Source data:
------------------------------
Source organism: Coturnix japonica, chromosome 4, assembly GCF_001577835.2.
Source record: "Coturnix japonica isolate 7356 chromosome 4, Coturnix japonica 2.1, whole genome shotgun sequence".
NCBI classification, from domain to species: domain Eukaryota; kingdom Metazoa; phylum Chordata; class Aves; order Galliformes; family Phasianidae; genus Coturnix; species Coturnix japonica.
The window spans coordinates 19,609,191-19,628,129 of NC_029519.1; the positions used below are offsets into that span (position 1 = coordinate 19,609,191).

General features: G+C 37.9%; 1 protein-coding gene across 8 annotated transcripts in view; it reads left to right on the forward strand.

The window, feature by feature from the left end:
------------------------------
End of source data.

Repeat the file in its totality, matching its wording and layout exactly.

Source organism: Coturnix japonica, chromosome 4, assembly GCF_001577835.2.
Source record: "Coturnix japonica isolate 7356 chromosome 4, Coturnix japonica 2.1, whole genome shotgun sequence".
NCBI classification, from domain to species: domain Eukaryota; kingdom Metazoa; phylum Chordata; class Aves; order Galliformes; family Phasianidae; genus Coturnix; species Coturnix japonica.
The window spans coordinates 19,609,191-19,628,129 of NC_029519.1; the positions used below are offsets into that span (position 1 = coordinate 19,609,191).

General features: G+C 37.9%; 1 protein-coding gene across 8 annotated transcripts in view; it reads left to right on the forward strand.

The window, feature by feature from the left end: